Poets Present Surreal Imagery at ‘Poets Out Loud’


Eduardo Corral read poems from his book, “Slow Lightning.” (Justin Rebello/The Observer)


Three poets from different generations share something in common: their inspiration for writing stems from deeply rooted memories, experiences and views of the world. At Fordham College at Lincoln Center’s (FCLC) “Poets Out Loud” on Feb. 17, Alicia Ostriker, Eduardo Corral and Caroline Hagood read poems dealing with cultural and political topics that intrigued and inspired them.  

Ostriker focuses her poetry on her experiences. But moreover, Ostriker also includes her own views of relevant issues into her poetry. According to Professor of English Heather Dubrow, director of “Poets Out Loud,” “[Ostriker’s work] is impelled by ethical and political concerns.” 

“I write as a feminist in my poetry that has certain obsessions, views, feelings, emotions and thoughts,” Ostriker said. “As a poet, I write from a radical women’s point of view; that means many things, like religion, politics, motherhood, the body. All of my life, I have written poems about areas that were taboo – I’ve always wanted to break those taboos and speak what has been unspeakable in literature.”

Ostriker’s poetry of politics and religion stems from her identity as a Jewish woman in New York. In the poem from her new book, “The Wind that Blows Through Me,” evidence of her feminist identity is clearly shown.  In “They Speak of Race,” Ostriker’s politics of the equality of race is also revealed. 

At the event, she presented poems from her latest book, “The Old Woman, the Tulip, and the Dog,” which, she said, was quite different from anything she has ever done. “Every poem is a trialogue with three characters; each character has something to say about. The dog almost always has the last word, and it’s a punch line. These poems are light in character, but they’re also deep as well as comical,” Ostriker said. 

Ostriker also read some unpublished poems about her experiences in New York. “My husband and I just recently purchased an apartment in the city, so exploring the Upper West Side neighborhood has given me rise to poetry about the neighborhood,” she said.  

Like Ostriker, Corral’s poems in his book, “Slow Lightning,” and more recent unpublished poems are meant to treat readers and audiences with beautiful imagery, as well as insight into his own experiences. For instance, in a collection of poems that have the same title, “Acquired Immune Deficiency Syndrome,” Corral mixes his own experiences with surreal imagery. “[These poems] have to do with surreal, lyrical and magical landscapes,” he said. “I like reading those poems because of the title; you have a title, and the poem does not sync up with what your expectations are.”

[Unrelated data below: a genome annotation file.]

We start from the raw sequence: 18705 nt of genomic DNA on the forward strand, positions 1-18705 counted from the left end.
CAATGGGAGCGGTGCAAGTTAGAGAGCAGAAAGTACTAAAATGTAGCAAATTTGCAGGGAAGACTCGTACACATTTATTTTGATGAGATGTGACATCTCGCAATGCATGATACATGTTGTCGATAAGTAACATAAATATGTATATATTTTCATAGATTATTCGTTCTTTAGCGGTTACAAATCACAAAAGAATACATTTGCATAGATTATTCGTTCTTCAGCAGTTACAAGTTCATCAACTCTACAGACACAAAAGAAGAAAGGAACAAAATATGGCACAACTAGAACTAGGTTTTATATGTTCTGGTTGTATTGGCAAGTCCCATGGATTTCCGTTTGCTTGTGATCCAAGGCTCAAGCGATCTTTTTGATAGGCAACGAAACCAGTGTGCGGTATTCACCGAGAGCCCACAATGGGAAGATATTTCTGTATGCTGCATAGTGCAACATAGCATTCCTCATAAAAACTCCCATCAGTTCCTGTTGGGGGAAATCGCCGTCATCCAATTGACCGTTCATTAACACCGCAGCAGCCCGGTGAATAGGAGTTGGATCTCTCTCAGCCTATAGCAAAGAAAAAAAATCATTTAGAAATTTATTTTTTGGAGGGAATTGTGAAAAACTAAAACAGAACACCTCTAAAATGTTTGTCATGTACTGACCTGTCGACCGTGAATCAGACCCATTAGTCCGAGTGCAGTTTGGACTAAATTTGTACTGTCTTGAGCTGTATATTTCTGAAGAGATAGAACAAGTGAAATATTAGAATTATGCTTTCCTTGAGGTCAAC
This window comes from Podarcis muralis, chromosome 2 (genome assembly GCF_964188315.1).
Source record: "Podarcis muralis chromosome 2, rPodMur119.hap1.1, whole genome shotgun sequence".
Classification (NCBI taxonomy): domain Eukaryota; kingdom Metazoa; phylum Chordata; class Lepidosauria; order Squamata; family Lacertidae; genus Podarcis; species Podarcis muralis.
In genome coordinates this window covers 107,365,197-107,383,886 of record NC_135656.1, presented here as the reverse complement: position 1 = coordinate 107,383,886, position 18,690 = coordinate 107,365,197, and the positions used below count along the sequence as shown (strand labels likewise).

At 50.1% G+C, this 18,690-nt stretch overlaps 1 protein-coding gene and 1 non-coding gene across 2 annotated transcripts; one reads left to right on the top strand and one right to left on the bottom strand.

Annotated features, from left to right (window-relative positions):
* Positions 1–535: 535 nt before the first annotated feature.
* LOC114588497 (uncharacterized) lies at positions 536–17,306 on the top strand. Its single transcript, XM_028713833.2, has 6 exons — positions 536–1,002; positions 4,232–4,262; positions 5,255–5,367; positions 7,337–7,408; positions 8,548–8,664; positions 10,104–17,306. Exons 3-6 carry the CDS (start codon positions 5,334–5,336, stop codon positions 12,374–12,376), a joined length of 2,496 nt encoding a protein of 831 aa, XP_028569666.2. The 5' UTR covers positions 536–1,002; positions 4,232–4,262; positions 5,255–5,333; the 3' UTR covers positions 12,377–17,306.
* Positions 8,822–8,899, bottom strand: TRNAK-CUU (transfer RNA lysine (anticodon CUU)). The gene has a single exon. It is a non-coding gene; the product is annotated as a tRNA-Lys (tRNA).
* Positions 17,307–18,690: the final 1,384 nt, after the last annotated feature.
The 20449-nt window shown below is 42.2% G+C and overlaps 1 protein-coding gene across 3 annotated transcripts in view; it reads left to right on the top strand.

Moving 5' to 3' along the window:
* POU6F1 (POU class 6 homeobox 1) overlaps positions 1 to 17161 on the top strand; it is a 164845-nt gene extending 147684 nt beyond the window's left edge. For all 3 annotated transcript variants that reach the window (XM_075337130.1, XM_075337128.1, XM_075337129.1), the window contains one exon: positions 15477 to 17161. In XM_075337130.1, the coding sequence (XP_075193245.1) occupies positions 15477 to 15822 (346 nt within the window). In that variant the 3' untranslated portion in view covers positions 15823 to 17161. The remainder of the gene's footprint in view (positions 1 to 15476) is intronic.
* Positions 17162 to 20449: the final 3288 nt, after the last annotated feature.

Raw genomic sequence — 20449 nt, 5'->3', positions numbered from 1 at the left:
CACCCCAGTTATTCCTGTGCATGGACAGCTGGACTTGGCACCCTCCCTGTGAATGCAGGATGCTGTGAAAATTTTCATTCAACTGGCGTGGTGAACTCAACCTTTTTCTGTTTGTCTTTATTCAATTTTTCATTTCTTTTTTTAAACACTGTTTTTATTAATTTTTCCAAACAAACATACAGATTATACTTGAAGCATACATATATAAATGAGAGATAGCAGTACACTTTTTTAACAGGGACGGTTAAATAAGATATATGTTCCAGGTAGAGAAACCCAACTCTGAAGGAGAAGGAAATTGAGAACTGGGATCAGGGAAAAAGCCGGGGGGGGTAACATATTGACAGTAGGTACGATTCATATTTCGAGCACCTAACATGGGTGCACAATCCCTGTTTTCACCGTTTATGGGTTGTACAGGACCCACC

Corral draws much of his inspiration from growing up as a gay Latino from a small town in Arizona. “I was born and raised in southern Arizona, in a small town called Casa Grande; the town is about two hours away from the Mexican border. My landscape in Arizona is the desert – the dryness, floral and heat of the desert is all in my work,” he said. 

In addition to the landscape, Corral also focuses his work on the people of Arizona. “In my neighborhood, there were a lot of Mexicans and Dominicans; [my poetry] also focuses on their struggles. A lot of people there would cross the border from Mexico to the United States undocumented; I talk about people who are border crossers, who work their way from the desert to the city.”  

The third poet to present, Hagood, read narrative poems from her second book, “Making Maxine’s Baby.” According to Dubrow, “[Hagood’s] work contains dreams and a stream of consciousness.”

Hagood said her inspiration came from growing up in New York City and riding the subways. “I wondered what life down there in the tunnels might be like,” she said. As a result, she created the character of Maxine who is traumatized from an abusive childhood. Maxine deals with her experiences and pain through poesis in also a biological way; she needs to create a baby. Maxine recognizes “how close wonder is to horror,” and in this way she may find that beauty is behind her pain.

Both Ostroker and Corral hope to strike a chord amongst all audiences with their poetry. Ostriker said, “I hope [that my poems], for any audience, will make them laugh, cry, think and feel. I want them to think about what the poems say and how they respond to what the poems say. How does it apply in their life and what they encounter?” 

For Corral, he hopes that his poetry sticks with readers and audiences. “Poems are not meant to be puzzles,” he said. “I would be happy if the audience would enjoy a word or an image; I want something from my poems to linger with the audience. I think that’s quite stunning.”